How to Prepare to Teach a College Course

You know the material.  Your syllabus is ready.  You are confident that you have prepared in every way possible.  But have you?  Are you ready for a good teaching experience?

Advice for New College Instructors – Be Prepared

One of the top ten complaints (don’t ask me for the other nine right now) that students lodge against their instructors is that they are not prepared.  I have offered teaching advice to new college instructors in the past.  The first item on my list of college teaching tips was to be prepared.  A question I have posed is, “Do Boy Scouts make the best instructors?

In previous articles, my emphasis has been on being prepared to teach.  June, 2010, I published “An Instructor’s Guide for the First Day of Class.”  Being prepared to teach was the first thing I advised.  In each case, the operative word was been teach.  Want more information?  Check out my resource at the right – Tools for Teaching by Barbara Gross Davis.

Why be prepared?  The reasons are obvious (or should be), but the consequences seem to be ignored by some instructors.  As a college instructor, you should ask, “Are student blaming their problems on you?”  Often, the answer is yes.  And often, the reason is that you were not prepared.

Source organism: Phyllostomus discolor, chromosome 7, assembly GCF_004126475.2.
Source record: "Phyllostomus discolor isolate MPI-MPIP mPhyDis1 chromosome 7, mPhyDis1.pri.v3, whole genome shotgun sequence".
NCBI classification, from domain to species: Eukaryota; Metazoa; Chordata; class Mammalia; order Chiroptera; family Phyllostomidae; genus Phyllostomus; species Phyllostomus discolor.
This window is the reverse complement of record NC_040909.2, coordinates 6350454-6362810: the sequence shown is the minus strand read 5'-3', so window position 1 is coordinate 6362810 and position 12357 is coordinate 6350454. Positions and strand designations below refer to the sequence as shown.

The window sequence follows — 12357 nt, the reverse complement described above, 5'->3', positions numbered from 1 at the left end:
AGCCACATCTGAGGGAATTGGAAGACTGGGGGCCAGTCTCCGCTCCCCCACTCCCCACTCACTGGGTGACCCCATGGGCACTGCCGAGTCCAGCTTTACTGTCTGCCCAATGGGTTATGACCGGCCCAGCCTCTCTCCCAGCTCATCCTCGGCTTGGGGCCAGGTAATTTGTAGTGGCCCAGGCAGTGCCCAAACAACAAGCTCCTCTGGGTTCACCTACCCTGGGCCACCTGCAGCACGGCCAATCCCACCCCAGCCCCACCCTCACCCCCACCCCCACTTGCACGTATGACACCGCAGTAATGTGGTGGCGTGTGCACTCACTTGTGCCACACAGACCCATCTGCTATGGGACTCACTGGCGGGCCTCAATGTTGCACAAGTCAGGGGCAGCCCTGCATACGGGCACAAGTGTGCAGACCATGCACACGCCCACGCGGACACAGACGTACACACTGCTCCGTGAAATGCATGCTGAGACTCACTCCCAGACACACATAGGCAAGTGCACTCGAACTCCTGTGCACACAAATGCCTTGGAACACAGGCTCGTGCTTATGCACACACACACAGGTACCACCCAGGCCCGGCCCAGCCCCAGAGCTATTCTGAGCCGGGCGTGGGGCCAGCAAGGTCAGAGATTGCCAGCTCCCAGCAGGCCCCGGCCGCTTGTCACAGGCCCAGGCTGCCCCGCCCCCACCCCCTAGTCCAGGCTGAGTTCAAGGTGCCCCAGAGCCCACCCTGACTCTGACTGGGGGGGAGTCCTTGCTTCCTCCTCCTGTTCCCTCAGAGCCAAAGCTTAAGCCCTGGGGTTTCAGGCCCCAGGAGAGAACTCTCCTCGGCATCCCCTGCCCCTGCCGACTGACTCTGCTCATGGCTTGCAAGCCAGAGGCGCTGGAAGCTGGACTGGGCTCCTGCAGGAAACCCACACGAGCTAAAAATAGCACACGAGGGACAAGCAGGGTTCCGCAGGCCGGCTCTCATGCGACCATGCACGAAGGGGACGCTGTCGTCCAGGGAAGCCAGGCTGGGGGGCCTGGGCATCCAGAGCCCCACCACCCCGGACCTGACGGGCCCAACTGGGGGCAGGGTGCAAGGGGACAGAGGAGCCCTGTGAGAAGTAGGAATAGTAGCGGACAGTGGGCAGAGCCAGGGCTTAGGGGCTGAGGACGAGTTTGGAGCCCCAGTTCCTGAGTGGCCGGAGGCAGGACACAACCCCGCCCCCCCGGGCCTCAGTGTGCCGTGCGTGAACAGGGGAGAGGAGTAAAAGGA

Note:  If you answered no, you are either the most exceptional college instructor to walk the face of this earth since or you are in denial.  I would hate to lose you as a reader, but if you are the former, God bless you.  Nice having you aboard.  If you are in denial, get over it!  If you answered yes and you are still reading, great!  I have the utmost confidence in you.

Why College Students Should Like Their Instructors

This was the title of an article I wrote in October, 2010.  I discussed how students react when they like their instructors.  In short, they enjoy the course more and are usually more motivated to learn.  Instructors enjoy their courses more too.